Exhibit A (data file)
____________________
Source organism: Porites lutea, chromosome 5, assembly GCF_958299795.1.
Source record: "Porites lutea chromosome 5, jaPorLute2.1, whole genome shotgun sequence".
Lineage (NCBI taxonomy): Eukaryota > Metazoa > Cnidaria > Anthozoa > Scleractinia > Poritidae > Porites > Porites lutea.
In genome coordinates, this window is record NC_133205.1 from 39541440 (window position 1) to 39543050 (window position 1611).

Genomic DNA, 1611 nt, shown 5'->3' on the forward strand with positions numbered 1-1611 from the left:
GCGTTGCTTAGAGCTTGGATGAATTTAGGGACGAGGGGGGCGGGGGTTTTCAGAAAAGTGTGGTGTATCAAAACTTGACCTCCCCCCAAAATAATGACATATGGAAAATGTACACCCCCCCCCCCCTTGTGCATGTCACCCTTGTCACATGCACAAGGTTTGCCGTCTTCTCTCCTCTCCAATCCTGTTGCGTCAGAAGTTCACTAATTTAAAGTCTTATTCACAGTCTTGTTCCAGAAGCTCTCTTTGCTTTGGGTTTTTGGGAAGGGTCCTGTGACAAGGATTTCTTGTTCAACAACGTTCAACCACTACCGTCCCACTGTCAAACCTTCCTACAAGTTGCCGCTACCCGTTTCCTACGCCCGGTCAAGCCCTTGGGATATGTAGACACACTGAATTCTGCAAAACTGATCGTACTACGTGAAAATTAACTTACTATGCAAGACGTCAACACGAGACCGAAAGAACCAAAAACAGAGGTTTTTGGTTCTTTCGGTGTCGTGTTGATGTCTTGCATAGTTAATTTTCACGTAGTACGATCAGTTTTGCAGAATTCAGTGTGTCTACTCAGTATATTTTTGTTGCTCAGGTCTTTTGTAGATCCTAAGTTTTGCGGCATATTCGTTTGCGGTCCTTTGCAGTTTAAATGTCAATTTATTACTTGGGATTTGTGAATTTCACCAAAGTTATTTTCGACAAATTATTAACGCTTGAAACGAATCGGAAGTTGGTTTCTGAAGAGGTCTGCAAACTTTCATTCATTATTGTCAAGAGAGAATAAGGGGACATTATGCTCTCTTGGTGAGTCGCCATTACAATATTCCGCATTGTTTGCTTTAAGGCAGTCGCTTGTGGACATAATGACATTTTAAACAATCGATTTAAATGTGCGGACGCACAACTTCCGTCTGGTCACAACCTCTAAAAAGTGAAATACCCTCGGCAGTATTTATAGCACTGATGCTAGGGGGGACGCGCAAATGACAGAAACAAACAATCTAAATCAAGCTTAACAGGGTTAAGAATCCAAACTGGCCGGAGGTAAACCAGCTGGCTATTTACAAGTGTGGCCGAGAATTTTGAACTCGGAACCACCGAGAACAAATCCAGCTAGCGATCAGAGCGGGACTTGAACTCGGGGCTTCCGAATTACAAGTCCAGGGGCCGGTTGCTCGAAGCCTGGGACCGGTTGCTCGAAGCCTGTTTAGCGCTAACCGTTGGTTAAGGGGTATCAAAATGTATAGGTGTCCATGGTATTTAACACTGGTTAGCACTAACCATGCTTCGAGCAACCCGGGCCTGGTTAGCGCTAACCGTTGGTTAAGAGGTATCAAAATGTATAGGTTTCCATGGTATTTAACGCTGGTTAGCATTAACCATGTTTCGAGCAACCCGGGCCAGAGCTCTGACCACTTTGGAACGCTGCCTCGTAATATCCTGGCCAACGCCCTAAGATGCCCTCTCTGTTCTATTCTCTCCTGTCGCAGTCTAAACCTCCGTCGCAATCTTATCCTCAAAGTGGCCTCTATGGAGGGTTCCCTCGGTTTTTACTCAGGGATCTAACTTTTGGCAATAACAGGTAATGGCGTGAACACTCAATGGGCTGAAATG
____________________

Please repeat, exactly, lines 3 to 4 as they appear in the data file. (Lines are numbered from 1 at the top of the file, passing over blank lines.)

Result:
Lineage (NCBI taxonomy): Eukaryota > Metazoa > Cnidaria > Anthozoa > Scleractinia > Poritidae > Porites > Porites lutea.
In genome coordinates, this window is record NC_133205.1 from 39541440 (window position 1) to 39543050 (window position 1611).